Seattle Public School’s librarians hold up signs on the Capitol building steps in protest of funding cuts that have resulted in cuts to libraries. Kate Eads, who organized the event, can be seen holding a megaphone addressing the group. (Emma Epperly/WNPA Olympia News Bureau)

Seattle Public School’s librarians hold up signs on the Capitol building steps in protest of funding cuts that have resulted in cuts to libraries. Kate Eads, who organized the event, can be seen holding a megaphone addressing the group. (Emma Epperly/WNPA Olympia News Bureau)

School librarians demonstrate at the Capitol to protest funding cuts

OLYMPIA — Seattle Public School librarians gathered on the steps of the Capitol building to protest the lack of funding for schools and their libraries.

Kate Eads is a Seattle Education Association union representative who helped organize the event last Tuesday.

“Our jobs are getting cut in Seattle and our district officials say, ‘Well, it’s because the state doesn’t provide enough money. Go to the state.’ So, we’re here,” Eads said.

The librarians are hoping the state will provide additional funding for libraries in Seattle and across the state; they said funding has been cut because of lowered amounts districts can seek in voter-approved levies.

“When the state capped the levies and said, ‘too bad Seattle you don’t get any more,’ it left us out of jobs, literally,” Eads said. “So, we have to close our libraries because our district says we can’t find the money, now that there’s no levies.”

The consequences to cutting library funding is frequently library days, meaning a school library is open half-days.

“If you cut out library days, you’re cutting out access to the obvious, is checking out, but also the safe space in your school,” said Eads.

Lawmakers considered raising school levy caps earlier this session from $1.50 to $2.50 with Senate Bill 5313; however, the bill has stalled in the Ways and Means Committee. A change in levy rates would mean a change in the amount of funding a school gets in Local Effort Assistance, or levy equalization, which is state funding that ensures schools have a certain dollar amount per student.

The McCleary court decision in 2012 required the Legislature to fully fund “basic education.”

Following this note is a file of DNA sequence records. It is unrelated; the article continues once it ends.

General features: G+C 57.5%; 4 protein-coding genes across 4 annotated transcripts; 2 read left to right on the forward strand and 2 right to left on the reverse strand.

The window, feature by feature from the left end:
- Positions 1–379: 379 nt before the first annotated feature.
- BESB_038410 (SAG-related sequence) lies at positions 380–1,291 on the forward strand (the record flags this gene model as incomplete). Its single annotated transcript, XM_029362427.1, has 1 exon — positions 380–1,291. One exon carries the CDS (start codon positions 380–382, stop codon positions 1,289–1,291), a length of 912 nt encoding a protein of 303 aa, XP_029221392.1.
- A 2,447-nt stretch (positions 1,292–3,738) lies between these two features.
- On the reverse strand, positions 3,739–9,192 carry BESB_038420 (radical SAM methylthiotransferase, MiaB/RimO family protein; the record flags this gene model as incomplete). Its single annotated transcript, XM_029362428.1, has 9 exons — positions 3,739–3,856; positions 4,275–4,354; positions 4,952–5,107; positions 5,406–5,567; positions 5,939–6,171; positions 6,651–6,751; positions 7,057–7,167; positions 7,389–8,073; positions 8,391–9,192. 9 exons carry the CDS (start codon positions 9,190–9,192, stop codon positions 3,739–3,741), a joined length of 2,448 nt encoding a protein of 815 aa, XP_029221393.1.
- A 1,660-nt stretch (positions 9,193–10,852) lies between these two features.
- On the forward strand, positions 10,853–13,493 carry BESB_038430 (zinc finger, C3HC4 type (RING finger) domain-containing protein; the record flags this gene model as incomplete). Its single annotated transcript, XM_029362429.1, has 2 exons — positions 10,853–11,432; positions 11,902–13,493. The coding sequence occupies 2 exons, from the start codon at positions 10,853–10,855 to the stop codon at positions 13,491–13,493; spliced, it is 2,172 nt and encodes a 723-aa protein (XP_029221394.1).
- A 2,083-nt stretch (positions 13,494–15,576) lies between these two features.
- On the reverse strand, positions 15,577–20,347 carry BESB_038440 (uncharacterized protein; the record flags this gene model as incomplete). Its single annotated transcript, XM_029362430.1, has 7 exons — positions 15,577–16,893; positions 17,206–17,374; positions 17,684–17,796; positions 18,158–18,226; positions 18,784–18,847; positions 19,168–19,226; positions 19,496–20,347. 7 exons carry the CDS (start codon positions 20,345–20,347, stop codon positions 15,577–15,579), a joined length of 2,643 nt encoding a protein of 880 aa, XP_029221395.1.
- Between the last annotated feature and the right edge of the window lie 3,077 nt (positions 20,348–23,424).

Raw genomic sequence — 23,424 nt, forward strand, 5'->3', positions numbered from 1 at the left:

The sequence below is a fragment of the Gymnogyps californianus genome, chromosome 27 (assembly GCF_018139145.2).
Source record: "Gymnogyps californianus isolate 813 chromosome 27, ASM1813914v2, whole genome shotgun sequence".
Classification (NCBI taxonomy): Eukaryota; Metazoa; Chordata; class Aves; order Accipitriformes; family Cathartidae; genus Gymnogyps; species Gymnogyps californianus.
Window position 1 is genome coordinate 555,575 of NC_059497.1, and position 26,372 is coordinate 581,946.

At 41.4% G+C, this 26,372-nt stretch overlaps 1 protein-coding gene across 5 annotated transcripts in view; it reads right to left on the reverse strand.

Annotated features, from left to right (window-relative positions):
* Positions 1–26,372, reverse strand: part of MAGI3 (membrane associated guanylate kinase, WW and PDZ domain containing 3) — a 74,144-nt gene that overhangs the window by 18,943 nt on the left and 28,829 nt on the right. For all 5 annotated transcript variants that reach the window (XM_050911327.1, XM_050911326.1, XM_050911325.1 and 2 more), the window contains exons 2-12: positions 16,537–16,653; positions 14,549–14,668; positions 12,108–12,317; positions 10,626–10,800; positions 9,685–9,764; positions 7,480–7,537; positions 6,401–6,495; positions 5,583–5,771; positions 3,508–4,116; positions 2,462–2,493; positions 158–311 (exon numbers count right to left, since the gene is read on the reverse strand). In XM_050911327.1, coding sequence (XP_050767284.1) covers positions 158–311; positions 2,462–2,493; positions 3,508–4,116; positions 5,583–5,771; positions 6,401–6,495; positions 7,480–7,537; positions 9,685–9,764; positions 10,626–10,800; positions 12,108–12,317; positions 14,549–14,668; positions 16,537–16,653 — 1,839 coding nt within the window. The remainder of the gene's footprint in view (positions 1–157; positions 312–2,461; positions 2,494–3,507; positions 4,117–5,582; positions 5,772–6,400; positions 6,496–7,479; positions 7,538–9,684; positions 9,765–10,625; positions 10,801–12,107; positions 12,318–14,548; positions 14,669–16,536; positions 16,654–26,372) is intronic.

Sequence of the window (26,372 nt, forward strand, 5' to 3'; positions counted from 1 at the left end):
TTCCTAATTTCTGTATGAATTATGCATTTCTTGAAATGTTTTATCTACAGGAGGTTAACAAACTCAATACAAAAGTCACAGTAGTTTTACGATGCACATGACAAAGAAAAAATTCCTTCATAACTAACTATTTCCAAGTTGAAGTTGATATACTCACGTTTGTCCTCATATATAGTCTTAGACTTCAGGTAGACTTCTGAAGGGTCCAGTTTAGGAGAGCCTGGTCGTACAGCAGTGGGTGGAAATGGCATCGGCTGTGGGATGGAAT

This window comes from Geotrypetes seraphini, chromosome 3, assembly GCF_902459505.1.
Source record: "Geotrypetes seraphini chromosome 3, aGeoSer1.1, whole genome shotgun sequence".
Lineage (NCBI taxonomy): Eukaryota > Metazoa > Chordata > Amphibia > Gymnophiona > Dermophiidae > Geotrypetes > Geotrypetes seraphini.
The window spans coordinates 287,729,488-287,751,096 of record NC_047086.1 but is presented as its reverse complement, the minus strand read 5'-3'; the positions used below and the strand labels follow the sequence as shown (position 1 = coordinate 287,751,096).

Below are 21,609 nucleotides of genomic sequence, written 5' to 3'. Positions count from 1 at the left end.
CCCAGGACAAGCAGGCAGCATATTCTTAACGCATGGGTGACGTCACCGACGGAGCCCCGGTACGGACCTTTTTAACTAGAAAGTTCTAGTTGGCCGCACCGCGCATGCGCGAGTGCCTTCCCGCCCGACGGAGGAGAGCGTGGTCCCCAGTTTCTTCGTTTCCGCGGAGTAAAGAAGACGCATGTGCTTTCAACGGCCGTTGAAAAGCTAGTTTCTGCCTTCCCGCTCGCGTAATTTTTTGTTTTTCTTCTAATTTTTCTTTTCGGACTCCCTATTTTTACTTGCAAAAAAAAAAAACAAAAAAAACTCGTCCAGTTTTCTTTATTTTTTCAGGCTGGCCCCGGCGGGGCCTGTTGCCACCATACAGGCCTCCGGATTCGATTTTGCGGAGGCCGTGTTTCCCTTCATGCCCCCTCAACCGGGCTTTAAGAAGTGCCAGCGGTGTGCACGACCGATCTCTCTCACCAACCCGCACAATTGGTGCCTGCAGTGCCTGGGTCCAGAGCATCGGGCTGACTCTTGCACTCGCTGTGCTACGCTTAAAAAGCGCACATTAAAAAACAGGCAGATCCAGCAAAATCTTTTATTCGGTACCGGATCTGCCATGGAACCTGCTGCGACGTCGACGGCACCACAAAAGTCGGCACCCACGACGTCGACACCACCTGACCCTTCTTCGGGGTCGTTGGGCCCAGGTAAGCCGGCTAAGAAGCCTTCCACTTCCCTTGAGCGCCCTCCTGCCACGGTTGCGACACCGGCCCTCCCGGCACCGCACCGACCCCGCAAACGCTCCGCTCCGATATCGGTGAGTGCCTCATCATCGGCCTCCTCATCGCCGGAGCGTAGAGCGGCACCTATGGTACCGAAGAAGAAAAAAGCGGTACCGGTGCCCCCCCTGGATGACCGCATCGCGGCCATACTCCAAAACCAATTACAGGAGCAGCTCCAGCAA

Funding for a full-time library is not considered part of basic education. The Legislature had been found in contempt of court until 2018, when it adopted a plan to put billions of dollars toward K-12 education in coming years.

As a part of its McCleary solution, which raised the state portion of property tax by about 94 cents per $1,000 of assessed value, the Legislature reduced the school levy cap to its current rate of $1.50 per $1,000 of a property’s assessed value.

In February 2019, Seattle voters approved levies totalling $1.95. However, Seattle Public Schools can only collect $1.50 due to the levy cap. The Seattle Public Schools asked for the higher amount in hopes that the legislature would change the cap.

Librarian Gail Myles said the McCleary fix has made funding “equal but not equitable” for Seattle and many other districts.

The district will only pay for a half-time librarian in middle and high schools next year, leaving it up to individual schools and PTAs to fund libraries, said Myles and fellow librarian Paula Wittmann.

“We are considered an extra, even though we shouldn’t be,” said Wittmann. “… They say with the McCleary it’s fixed but it’s still not amply funded and that’s the paramount duty of the state. These kids are the future and it’s counting on them.”

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This story is part of a series of news reports from the Washington State Legislature provided through a reporting internship sponsored by the Washington Newspaper Publishers Association Foundation.

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